It’s incredible. When I started writing my first book, I didn’t know I would write a second one and both of them (Rangnick and ten Hag) would be at the same club (Manchester United).... As I mentioned earlier, there’s a bit of a clash in terms of culture where you have ten Hag’s Cruyffian-inspired ways and Rangnick, who sort of inspired modern German coaching and the likes of Jürgen Klopp, Thomas Tuchel and Julian Nagelsmann. When ten Hag was first linked with the (United) job, I was quite pessimistic about him going there because of this clash…. It will be quite interesting to see when those two figures meet at the same club.
How important has ten Hag been for Ajax and their recent domestic success?
I think he’s one of the most important figures of the 21st century for Ajax. If you think of the last four-and-a-half years, he leaves Ajax with three league titles, two domestic cups, a Champions League semi-final, a Europa League quarter-final. It’s a pretty big legacy to leave. It could have easily been four league titles if not for covid…
He has done an incredible job beyond just the trophies—the development of top players, the coaching culture he has created around the club. If you look at the big names he had in 2019, that team essentially got sold: Hakim Ziyech, de Ligt, Frenkie de Jong, van de Beek. But he built a second team.... They should have achieved a bit more, especially in the Champions League, but it has still been a great team that has played some of the most entertaining football Ajax have ever seen. Some have even credited it with being on par with the 1970s team, which I don’t necessarily agree with…. I think since Louis van Gaal left Ajax as the head coach in the 1990s, he (ten Hag) has definitely been the greatest (head coach of Ajax).
Do you see the club heading down another road of reinvention of sorts after ten Hag’s departure?
Lots of people I have spoken to have been quite pessimistic, saying that this could be the start of another downfall. I don’t necessarily agree because Ajax are still in command of Dutch football. They are still the most financially stable club in the Netherlands. I don’t know how they will perform in the Champions League. I would imagine there would be a dip but domestically, they are still a strong club and their academy is still producing top talent.
But it comes as a new era for Ajax once again. Along with ten Hag leaving, Marc Overmars left in February. There will be a new director of football coming in and along with that there will be players leaving in the summer…. Who knows if ten Hag could take a few players to United with him. There will be another rebuild but it will be interesting to see what angle the club takes now.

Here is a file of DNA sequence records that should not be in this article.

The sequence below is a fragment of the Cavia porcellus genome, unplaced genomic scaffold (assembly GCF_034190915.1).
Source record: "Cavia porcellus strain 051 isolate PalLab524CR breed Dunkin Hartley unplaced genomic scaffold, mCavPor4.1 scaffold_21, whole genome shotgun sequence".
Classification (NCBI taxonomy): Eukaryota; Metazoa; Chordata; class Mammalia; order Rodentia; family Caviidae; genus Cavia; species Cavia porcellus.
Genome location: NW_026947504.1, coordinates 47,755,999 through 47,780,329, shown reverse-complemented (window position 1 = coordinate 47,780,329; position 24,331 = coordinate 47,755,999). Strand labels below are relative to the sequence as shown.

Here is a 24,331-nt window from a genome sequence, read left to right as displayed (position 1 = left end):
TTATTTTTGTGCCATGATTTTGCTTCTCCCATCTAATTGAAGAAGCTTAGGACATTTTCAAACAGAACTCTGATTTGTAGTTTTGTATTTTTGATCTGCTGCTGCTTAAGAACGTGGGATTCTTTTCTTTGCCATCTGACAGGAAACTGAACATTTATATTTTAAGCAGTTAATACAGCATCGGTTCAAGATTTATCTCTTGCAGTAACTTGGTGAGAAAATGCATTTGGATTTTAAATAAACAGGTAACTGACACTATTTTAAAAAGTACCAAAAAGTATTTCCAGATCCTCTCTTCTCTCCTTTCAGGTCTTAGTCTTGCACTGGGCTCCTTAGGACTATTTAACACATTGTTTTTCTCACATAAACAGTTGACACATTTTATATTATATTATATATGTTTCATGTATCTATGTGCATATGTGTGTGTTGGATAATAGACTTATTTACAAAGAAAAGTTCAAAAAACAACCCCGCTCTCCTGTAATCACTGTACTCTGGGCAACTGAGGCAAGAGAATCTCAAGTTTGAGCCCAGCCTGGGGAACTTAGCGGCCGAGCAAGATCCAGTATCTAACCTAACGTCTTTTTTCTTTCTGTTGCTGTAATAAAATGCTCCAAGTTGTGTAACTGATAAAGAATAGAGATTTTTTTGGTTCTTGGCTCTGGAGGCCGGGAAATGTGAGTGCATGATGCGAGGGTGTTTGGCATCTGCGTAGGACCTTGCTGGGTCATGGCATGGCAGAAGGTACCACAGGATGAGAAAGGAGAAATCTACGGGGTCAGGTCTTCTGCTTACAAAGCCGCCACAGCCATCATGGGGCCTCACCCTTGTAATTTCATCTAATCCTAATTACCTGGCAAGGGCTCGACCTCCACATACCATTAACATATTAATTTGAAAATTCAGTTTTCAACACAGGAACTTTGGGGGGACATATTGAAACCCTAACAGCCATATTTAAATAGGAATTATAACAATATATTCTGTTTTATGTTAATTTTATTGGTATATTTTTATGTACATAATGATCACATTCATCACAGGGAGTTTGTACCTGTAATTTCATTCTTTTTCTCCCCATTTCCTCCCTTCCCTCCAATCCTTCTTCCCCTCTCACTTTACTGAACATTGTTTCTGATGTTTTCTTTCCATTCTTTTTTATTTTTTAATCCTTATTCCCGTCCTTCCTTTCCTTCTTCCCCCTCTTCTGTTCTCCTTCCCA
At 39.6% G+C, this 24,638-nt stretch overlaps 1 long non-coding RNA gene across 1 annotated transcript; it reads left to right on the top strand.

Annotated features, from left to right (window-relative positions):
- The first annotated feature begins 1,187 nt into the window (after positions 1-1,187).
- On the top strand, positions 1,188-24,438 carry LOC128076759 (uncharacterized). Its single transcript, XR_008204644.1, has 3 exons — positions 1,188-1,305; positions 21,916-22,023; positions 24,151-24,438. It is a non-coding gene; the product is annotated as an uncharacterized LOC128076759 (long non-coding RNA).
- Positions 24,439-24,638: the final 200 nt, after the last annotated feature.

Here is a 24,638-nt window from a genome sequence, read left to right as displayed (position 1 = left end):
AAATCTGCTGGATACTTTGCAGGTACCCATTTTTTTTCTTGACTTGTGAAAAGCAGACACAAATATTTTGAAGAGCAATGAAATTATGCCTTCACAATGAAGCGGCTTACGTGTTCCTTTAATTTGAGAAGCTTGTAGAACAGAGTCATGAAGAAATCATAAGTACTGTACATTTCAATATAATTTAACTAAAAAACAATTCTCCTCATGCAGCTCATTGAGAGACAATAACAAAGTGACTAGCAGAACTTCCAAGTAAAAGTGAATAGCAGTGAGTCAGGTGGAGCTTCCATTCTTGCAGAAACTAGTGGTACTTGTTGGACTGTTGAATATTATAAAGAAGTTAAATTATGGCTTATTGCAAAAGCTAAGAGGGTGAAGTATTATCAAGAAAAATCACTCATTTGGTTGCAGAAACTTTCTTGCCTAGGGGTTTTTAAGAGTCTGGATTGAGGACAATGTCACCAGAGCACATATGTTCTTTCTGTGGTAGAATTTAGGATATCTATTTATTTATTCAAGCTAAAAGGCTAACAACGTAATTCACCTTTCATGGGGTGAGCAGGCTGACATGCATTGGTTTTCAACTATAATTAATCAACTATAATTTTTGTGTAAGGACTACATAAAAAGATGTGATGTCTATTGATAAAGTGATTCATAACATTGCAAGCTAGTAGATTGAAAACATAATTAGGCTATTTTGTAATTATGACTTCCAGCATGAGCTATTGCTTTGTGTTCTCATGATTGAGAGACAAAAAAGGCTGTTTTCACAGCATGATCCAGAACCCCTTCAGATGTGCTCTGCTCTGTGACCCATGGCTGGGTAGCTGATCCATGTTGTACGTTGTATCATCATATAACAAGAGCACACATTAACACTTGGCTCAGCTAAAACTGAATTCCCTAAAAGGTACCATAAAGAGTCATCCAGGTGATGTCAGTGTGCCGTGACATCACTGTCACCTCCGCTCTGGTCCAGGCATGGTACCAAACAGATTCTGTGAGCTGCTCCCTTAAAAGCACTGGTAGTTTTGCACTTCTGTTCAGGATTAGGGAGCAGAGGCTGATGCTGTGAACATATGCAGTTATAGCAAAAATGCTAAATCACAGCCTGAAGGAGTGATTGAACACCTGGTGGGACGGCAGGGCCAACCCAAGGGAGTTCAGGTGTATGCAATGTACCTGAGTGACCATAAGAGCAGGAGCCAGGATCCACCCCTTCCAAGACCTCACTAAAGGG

How difficult was it to access and interview the likes of Peter Drury, Ronald de Boer and Joël Veltman?
A lot of it is a common rule of journalism: “You know people, who know people.” A lot comes through that. But it was a bit of a challenge. I wrote my first book during the lockdown. It was fairly easy to write since teams weren’t playing and it was easy to access them for interviews. I also had more time on my hands.
But it is a busier life now. When I was writing this book, it was at the end of the season. Some players were away for a holiday. I had to wait for them to come back. But it was a great experience and challenge as well. Some of the interviewees were helpful and informative in their own way. Many of them were eager to talk about Ajax.
Do you feel the book will appeal to readers here in India, given the prominence of other European leagues compared to the Dutch Eredivisie?
I could ask the same question for whether it will be popular in England, where I live, or anywhere in Europe because Dutch football isn’t the most prominent league in the world compared to the big five leagues. But I imagine two reasons the book would do fairly well is that Ajax are everyone’s favourite second club. Second, I was quite surprised about this myself, there is very little written about the club in English. There’s a lot in Dutch. In English, it’s quite rare. Even online. So I am hoping that will be an appealing part of the book.
Are there any lessons from Ajax’s journey for the footballing system and clubs in India?
There’s a lot to take for a lot of clubs—just staying true to your principles. I am not the best person to talk about Indian football. But I have always felt there has been a lack of principle in Indian football. There are always seismic changes which affect the consistency of the game in the country, especially from a coaching standpoint, where there is a lack of top-level education. I don’t mind foreign coaches coming in and trying to improve the game. But there needs to be greater initiative from the domestic level. That’s where the game starts from. To have good players, you need good coaches.
I can understand that football isn’t the primary sport in India. It will always be dominated by cricket. But the ISL (Indian Super League) is becoming more popular, European football is more widespread in India. But that interest needs to be reflected from a higher, institutional level where there is investment, a goal to promote younger players, and grow that way.